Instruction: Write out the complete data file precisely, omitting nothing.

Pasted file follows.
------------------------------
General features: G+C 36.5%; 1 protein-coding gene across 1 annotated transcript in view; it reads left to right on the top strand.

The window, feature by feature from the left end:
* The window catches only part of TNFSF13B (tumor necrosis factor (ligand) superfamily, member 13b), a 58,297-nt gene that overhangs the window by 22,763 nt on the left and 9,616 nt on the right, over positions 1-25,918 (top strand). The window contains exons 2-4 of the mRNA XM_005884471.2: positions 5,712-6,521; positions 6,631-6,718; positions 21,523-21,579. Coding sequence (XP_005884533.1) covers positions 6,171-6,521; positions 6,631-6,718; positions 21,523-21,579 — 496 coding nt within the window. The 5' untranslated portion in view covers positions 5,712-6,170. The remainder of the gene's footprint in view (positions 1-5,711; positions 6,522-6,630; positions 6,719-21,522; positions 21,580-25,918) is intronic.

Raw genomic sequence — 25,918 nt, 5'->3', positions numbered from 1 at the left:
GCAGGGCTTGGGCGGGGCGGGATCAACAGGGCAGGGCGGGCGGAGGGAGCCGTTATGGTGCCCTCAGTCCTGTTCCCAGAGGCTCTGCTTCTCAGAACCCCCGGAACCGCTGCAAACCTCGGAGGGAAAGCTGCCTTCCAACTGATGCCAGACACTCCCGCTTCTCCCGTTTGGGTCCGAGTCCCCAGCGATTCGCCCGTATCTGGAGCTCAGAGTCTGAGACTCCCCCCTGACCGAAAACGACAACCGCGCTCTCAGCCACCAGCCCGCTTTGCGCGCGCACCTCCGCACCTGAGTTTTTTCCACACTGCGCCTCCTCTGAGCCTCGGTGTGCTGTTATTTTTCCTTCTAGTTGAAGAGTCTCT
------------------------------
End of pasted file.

General features: G+C 36.5%; 1 protein-coding gene across 1 annotated transcript in view; it reads left to right on the top strand.

The window, feature by feature from the left end:
* The window catches only part of TNFSF13B (tumor necrosis factor (ligand) superfamily, member 13b), a 58,297-nt gene that overhangs the window by 22,763 nt on the left and 9,616 nt on the right, over positions 1-25,918 (top strand). The window contains exons 2-4 of the mRNA XM_005884471.2: positions 5,712-6,521; positions 6,631-6,718; positions 21,523-21,579. Coding sequence (XP_005884533.1) covers positions 6,171-6,521; positions 6,631-6,718; positions 21,523-21,579 — 496 coding nt within the window. The 5' untranslated portion in view covers positions 5,712-6,170. The remainder of the gene's footprint in view (positions 1-5,711; positions 6,522-6,630; positions 6,719-21,522; positions 21,580-25,918) is intronic.

Raw genomic sequence — 25,918 nt, 5'->3', positions numbered from 1 at the left:
GCAGGGCTTGGGCGGGGCGGGATCAACAGGGCAGGGCGGGCGGAGGGAGCCGTTATGGTGCCCTCAGTCCTGTTCCCAGAGGCTCTGCTTCTCAGAACCCCCGGAACCGCTGCAAACCTCGGAGGGAAAGCTGCCTTCCAACTGATGCCAGACACTCCCGCTTCTCCCGTTTGGGTCCGAGTCCCCAGCGATTCGCCCGTATCTGGAGCTCAGAGTCTGAGACTCCCCCCTGACCGAAAACGACAACCGCGCTCTCAGCCACCAGCCCGCTTTGCGCGCGCACCTCCGCACCTGAGTTTTTTCCACACTGCGCCTCCTCTGAGCCTCGGTGTGCTGTTATTTTTCCTTCTAGTTGAAGAGTCTCT